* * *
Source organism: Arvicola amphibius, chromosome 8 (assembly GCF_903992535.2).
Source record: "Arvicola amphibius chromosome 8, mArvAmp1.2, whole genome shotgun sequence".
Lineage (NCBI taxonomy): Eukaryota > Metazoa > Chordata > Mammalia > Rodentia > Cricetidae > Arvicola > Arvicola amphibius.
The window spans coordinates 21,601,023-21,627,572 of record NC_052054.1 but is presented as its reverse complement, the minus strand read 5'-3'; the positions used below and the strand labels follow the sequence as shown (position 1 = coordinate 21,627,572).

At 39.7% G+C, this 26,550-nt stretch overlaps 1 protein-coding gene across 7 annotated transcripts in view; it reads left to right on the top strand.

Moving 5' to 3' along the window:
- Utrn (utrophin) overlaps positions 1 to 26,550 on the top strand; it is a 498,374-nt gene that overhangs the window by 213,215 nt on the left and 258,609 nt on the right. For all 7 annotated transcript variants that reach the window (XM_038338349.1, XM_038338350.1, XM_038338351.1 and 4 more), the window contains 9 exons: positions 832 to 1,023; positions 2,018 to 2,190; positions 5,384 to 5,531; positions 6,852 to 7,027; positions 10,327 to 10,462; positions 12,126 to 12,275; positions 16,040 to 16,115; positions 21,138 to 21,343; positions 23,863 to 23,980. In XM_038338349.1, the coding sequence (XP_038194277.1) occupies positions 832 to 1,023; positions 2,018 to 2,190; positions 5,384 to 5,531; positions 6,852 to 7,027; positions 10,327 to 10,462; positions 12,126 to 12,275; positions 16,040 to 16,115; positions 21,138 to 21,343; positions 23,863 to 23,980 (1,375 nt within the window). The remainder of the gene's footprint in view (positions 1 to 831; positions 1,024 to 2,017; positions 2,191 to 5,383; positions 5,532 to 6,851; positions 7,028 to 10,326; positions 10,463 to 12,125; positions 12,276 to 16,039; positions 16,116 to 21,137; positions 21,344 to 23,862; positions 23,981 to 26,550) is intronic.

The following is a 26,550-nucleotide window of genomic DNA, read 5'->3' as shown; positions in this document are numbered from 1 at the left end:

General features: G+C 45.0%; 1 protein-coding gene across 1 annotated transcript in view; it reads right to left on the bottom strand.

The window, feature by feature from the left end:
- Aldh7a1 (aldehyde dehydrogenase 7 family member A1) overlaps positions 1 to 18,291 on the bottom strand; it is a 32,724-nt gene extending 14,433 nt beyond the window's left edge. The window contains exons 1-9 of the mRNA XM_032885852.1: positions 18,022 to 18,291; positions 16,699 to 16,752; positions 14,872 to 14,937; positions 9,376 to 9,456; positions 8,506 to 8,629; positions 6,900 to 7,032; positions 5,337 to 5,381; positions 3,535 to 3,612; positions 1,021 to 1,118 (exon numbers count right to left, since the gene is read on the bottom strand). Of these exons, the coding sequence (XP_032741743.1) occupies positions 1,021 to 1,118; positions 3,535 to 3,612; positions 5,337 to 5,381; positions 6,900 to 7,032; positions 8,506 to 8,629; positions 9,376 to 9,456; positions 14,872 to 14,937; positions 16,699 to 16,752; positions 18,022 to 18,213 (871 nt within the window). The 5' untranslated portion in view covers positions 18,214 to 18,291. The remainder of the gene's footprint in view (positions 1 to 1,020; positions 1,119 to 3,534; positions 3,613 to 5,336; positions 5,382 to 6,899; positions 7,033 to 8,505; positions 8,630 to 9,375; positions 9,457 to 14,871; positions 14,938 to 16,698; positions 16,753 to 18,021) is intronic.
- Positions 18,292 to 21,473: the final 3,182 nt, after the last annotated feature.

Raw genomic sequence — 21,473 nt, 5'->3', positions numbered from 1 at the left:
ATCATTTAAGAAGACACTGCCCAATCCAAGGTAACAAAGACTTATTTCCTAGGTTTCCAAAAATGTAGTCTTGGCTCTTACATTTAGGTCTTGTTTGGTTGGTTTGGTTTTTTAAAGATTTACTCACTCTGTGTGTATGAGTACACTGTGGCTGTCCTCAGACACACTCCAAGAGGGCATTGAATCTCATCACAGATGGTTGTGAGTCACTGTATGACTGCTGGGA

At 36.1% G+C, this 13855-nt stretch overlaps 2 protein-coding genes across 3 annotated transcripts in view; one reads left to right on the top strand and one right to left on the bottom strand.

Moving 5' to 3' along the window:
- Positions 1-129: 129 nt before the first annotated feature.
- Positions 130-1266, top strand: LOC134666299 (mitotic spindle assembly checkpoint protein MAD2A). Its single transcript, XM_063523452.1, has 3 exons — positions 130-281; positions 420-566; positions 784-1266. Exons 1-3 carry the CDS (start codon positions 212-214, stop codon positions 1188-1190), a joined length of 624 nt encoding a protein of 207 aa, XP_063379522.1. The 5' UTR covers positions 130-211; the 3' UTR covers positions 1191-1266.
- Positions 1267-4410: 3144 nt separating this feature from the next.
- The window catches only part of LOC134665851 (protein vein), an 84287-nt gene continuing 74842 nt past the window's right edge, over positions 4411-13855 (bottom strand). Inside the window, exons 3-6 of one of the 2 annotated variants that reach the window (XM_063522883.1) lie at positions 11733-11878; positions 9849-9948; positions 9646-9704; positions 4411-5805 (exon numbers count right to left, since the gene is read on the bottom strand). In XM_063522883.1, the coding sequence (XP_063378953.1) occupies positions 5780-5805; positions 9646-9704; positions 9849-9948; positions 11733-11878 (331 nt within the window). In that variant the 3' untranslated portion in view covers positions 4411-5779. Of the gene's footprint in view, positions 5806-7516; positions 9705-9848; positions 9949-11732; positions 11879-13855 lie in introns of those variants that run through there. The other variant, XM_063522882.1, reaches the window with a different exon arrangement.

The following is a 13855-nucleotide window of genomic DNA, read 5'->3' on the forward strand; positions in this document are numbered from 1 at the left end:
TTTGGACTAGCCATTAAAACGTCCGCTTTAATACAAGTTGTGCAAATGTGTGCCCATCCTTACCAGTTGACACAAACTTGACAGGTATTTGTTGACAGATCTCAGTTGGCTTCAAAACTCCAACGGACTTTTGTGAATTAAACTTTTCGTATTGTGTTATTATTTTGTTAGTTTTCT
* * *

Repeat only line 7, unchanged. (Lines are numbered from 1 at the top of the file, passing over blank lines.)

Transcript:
- Utrn (utrophin) overlaps positions 1 to 26,550 on the top strand; it is a 498,374-nt gene that overhangs the window by 213,215 nt on the left and 258,609 nt on the right. For all 7 annotated transcript variants that reach the window (XM_038338349.1, XM_038338350.1, XM_038338351.1 and 4 more), the window contains 9 exons: positions 832 to 1,023; positions 2,018 to 2,190; positions 5,384 to 5,531; positions 6,852 to 7,027; positions 10,327 to 10,462; positions 12,126 to 12,275; positions 16,040 to 16,115; positions 21,138 to 21,343; positions 23,863 to 23,980. In XM_038338349.1, the coding sequence (XP_038194277.1) occupies positions 832 to 1,023; positions 2,018 to 2,190; positions 5,384 to 5,531; positions 6,852 to 7,027; positions 10,327 to 10,462; positions 12,126 to 12,275; positions 16,040 to 16,115; positions 21,138 to 21,343; positions 23,863 to 23,980 (1,375 nt within the window). The remainder of the gene's footprint in view (positions 1 to 831; positions 1,024 to 2,017; positions 2,191 to 5,383; positions 5,532 to 6,851; positions 7,028 to 10,326; positions 10,463 to 12,125; positions 12,276 to 16,039; positions 16,116 to 21,137; positions 21,344 to 23,862; positions 23,981 to 26,550) is intronic.